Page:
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Vaccinations: what you need to know

Registrants have been playing a key part in the roll out of COVID-19 vaccines across the 4 countries of the UK and it is important that those involved in this work receive the advice and support they need to support the delivery of vaccinations safely and effectively.

As the response to COVID-19 continues to evolve, the information on this page may change . For the most up-to-date advice, we recommend reviewing the relevant government information online as well as maintaining awareness of any local processes and protocols in place, for example, those set out by employers.

Vaccine approval

  • Before any vaccine can be administered, it must first be approved for use in the UK by the Medicines and Healthcare Products Regulatory Agency (MHRA). The MHRA is the independent licensing and regulatory body for the supply and use of medicines and medical devices.

    The MHRA will only be approve a vaccine  for supply in the UK if the expected standards of safety, quality and efficacy are met.

  • All vaccines go through robust clinical trials, safety checks and quality controls. All vaccines are tested through three phases of clinical trials to ensure they meet strict standards.

    Phase one trials are to test initial safety, phase two is to test the immune response (production of antibodies) to different doses; and phase three is to test very large numbers of human volunteers for safety and effectiveness in preventing disease.

    There are extensive checks and balances required by law at every stage of the development of a vaccine.

    The MHRA ensures that all the necessary safety checks are carried out. These decisions will be based on the evidence of vaccine trials involving very large numbers of people.

    As with any medicine, vaccines are highly regulated products. There are checks at stage in the development and manufacturing process.

    The UK has some of the highest safety standards in the world and the MHRA is globally recognised for requiring the highest standards for quality, safety and medicines regulation.

    The NIHR (National Institute of Health Research) and UKRI (UK Research and Innovation) have invested heavily in the Research & Development of a COVID-19 vaccine; the NIHR has provided priority support through its Clinical Research Network to recruit to and facilitate the studies at pace.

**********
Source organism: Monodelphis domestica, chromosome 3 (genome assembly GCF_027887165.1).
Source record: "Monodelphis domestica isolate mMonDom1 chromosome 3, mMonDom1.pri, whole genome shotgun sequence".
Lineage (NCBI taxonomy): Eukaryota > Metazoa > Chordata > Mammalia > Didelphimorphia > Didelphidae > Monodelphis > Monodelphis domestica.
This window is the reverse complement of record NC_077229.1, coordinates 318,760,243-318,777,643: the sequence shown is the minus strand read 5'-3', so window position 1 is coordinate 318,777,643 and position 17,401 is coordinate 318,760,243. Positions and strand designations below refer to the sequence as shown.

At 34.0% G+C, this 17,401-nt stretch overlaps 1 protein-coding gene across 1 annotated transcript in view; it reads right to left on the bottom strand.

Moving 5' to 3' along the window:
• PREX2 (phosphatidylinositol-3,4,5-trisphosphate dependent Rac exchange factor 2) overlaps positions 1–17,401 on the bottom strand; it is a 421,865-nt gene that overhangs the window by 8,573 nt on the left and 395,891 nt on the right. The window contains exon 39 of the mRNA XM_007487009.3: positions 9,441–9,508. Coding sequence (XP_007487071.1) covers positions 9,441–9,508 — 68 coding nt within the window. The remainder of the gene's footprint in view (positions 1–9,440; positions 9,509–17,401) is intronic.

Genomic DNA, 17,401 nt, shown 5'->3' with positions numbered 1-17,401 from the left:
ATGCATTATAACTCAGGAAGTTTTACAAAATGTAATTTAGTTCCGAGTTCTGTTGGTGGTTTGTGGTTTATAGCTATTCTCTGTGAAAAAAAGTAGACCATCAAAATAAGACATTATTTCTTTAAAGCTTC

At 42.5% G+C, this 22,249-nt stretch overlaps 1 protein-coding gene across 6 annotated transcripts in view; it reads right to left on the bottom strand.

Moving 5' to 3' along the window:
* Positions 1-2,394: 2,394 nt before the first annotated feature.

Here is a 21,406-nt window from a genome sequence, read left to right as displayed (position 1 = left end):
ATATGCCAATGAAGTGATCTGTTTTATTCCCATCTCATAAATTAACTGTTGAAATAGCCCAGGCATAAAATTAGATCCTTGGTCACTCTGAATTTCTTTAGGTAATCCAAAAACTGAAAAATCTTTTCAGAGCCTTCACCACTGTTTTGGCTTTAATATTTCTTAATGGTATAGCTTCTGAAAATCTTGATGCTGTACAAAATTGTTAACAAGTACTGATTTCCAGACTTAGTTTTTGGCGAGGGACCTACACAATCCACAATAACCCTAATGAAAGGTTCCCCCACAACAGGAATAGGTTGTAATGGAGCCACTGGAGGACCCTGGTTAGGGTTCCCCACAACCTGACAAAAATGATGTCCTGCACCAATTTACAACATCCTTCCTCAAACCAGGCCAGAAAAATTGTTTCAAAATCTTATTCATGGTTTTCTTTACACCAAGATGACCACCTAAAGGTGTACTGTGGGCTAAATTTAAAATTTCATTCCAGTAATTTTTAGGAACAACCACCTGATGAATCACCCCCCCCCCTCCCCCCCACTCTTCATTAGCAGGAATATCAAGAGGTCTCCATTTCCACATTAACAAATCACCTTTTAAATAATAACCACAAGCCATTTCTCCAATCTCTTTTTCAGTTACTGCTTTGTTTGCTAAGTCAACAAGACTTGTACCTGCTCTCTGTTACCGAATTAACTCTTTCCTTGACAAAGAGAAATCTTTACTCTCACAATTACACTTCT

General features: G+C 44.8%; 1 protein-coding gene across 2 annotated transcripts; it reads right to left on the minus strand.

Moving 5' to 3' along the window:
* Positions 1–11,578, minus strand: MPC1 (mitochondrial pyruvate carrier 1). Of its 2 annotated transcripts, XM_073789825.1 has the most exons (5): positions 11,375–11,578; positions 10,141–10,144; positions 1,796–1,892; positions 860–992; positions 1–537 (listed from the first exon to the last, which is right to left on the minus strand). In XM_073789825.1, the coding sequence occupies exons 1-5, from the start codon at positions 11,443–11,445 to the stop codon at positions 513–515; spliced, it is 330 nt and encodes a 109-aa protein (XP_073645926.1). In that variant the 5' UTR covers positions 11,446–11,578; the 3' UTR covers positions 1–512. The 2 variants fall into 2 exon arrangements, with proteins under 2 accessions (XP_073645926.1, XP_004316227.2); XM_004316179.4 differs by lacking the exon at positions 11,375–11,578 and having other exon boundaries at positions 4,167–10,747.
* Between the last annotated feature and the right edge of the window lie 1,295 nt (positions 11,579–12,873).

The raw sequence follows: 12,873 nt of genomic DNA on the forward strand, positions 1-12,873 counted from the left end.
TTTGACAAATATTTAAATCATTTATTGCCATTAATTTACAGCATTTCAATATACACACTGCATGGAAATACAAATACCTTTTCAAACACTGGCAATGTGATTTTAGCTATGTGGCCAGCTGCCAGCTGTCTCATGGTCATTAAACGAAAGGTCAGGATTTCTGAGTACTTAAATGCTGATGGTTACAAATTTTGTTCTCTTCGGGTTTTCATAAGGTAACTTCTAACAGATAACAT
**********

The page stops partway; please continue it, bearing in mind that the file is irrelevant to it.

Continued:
Supporting the roll out of a vaccine

  • Government bodies across the 4 UK nations are regularly updating their guidance and information for health and care professionals.

    Please remember to check regularly for any new statements issued, as well as being aware of guidance from your employer.

    The Department of Health and Social Care and Public Health England

    Public Health England (PHE) have developed a suite of guidance aimed at supporting health and care professionals with the delivery of the COVID-19 vaccinations, which can be accessed here:

    In particular, PHE have issued new guidance in their Immunisation against infectious disease handbook, otherwise known as ‘the Green Book’ which provides further detail about the vaccines, the dosage and schedule across the UK and recommendations for the use of the vaccine.

    PHE’s COVID-19 vaccination information for health and care practitioners also includes detailed information about the background of the program, vaccine recommendations and eligibility, and vaccine administration issues.

    PHE guidance for health and care professionals about receiving the vaccines can be accessed here:

    The Department of Health and Social Services and Public Health Wales

    Further information about the COVID-19 vaccination programme in Wales can be found on Public Health Wales’ (PHW) website here:

    PHW have also developed a suite of resources specially for health and care professionals, which can be found here:

    Health Protection Scotland

    Latest information and resources by Health Protection Scotland can be found here:

    Department of Health (Northern Ireland) and the Public Health Agency

    Further information about Northern Ireland’s vaccination programme, as well as detailed guidance for health and care workers can be found on the Public Health Agency’s website here:

  • Vaccines are prescription-only medicines, so there are certain legal controls on who can and cannot prescribe, supply and administer these.

    There are several ways the vaccine is being administered, and different professions can administer in different ways. If you want to administer the vaccine, it is important you check how the vaccine is being administered in your local area and your own profession’s rights.

    The most common ways vaccines are administered is via Patient Group Directions (PGDs). This is an instruction from a prescriber to a named individual to give a certain medicine to a group of people. The following professions on our Register can currently administer via PGDs:

    • Chiropodists / podiatrists
    • Dietitians
    • Occupational therapists
    • Orthoptists
    • Paramedics
    • Physiotherapists
    • Prosthetist / orthotists
    • Radiographers (Diagnostic and Therapeutic)
    • Speech and Language Therapists